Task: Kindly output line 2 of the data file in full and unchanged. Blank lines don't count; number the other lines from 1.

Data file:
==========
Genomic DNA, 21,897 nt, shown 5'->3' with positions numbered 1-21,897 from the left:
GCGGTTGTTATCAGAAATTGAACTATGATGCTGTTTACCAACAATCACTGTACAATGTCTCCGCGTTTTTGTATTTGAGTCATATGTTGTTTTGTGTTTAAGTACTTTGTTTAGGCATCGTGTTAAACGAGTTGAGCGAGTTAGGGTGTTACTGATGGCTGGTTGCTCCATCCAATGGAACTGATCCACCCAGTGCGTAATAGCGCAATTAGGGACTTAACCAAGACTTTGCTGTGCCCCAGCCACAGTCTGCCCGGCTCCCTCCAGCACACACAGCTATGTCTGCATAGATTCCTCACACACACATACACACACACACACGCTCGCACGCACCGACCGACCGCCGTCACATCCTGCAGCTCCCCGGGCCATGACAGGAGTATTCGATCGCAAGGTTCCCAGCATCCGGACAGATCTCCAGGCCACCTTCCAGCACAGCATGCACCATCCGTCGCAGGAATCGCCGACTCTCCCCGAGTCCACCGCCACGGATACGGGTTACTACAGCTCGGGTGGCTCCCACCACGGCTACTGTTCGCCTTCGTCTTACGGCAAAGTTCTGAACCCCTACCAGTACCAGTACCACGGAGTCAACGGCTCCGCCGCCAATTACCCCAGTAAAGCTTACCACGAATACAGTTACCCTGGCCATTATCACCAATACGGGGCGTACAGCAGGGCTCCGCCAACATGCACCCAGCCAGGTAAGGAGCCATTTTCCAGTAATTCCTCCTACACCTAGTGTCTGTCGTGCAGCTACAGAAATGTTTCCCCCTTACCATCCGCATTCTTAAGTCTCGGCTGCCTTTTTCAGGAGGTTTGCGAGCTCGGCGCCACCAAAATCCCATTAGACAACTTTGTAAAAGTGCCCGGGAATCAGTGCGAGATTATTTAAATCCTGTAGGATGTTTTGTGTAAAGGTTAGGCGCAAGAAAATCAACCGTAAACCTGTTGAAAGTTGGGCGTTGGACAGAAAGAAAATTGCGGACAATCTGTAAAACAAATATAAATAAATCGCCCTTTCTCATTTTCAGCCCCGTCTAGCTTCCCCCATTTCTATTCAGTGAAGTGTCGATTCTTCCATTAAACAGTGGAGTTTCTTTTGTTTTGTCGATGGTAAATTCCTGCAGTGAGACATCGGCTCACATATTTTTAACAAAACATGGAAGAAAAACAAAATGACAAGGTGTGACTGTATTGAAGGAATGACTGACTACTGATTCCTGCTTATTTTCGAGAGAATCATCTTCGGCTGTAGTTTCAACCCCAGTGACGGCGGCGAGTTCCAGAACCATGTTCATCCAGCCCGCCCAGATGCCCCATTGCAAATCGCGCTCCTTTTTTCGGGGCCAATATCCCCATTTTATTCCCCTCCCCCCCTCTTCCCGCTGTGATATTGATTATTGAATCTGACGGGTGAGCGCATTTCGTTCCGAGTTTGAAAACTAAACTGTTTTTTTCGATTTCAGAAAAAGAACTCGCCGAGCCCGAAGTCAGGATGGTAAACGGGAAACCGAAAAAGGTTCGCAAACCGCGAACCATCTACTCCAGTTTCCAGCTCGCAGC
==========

GCGGTTGTTATCAGAAATTGAACTATGATGCTGTTTACCAACAATCACTGTACAATGTCTCCGCGTTTTTGTATTTGAGTCATATGTTGTTTTGTGTTTAAGTACTTTGTTTAGGCATCGTGTTAAACGAGTTGAGCGAGTTAGGGTGTTACTGATGGCTGGTTGCTCCATCCAATGGAACTGATCCACCCAGTGCGTAATAGCGCAATTAGGGACTTAACCAAGACTTTGCTGTGCCCCAGCCACAGTCTGCCCGGCTCCCTCCAGCACACACAGCTATGTCTGCATAGATTCCTCACACACACATACACACACACACACGCTCGCACGCACCGACCGACCGCCGTCACATCCTGCAGCTCCCCGGGCCATGACAGGAGTATTCGATCGCAAGGTTCCCAGCATCCGGACAGATCTCCAGGCCACCTTCCAGCACAGCATGCACCATCCGTCGCAGGAATCGCCGACTCTCCCCGAGTCCACCGCCACGGATACGGGTTACTACAGCTCGGGTGGCTCCCACCACGGCTACTGTTCGCCTTCGTCTTACGGCAAAGTTCTGAACCCCTACCAGTACCAGTACCACGGAGTCAACGGCTCCGCCGCCAATTACCCCAGTAAAGCTTACCACGAATACAGTTACCCTGGCCATTATCACCAATACGGGGCGTACAGCAGGGCTCCGCCAACATGCACCCAGCCAGGTAAGGAGCCATTTTCCAGTAATTCCTCCTACACCTAGTGTCTGTCGTGCAGCTACAGAAATGTTTCCCCCTTACCATCCGCATTCTTAAGTCTCGGCTGCCTTTTTCAGGAGGTTTGCGAGCTCGGCGCCACCAAAATCCCATTAGACAACTTTGTAAAAGTGCCCGGGAATCAGTGCGAGATTATTTAAATCCTGTAGGATGTTTTGTGTAAAGGTTAGGCGCAAGAAAATCAACCGTAAACCTGTTGAAAGTTGGGCGTTGGACAGAAAGAAAATTGCGGACAATCTGTAAAACAAATATAAATAAATCGCCCTTTCTCATTTTCAGCCCCGTCTAGCTTCCCCCATTTCTATTCAGTGAAGTGTCGATTCTTCCATTAAACAGTGGAGTTTCTTTTGTTTTGTCGATGGTAAATTCCTGCAGTGAGACATCGGCTCACATATTTTTAACAAAACATGGAAGAAAAACAAAATGACAAGGTGTGACTGTATTGAAGGAATGACTGACTACTGATTCCTGCTTATTTTCGAGAGAATCATCTTCGGCTGTAGTTTCAACCCCAGTGACGGCGGCGAGTTCCAGAACCATGTTCATCCAGCCCGCCCAGATGCCCCATTGCAAATCGCGCTCCTTTTTTCGGGGCCAATATCCCCATTTTATTCCCCTCCCCCCCTCTTCCCGCTGTGATATTGATTATTGAATCTGACGGGTGAGCGCATTTCGTTCCGAGTTTGAAAACTAAACTGTTTTTTTCGATTTCAGAAAAAGAACTCGCCGAGCCCGAAGTCAGGATGGTAAACGGGAAACCGAAAAAGGTTCGCAAACCGCGAACCATCTACTCCAGTTTCCAGCTCGCAGC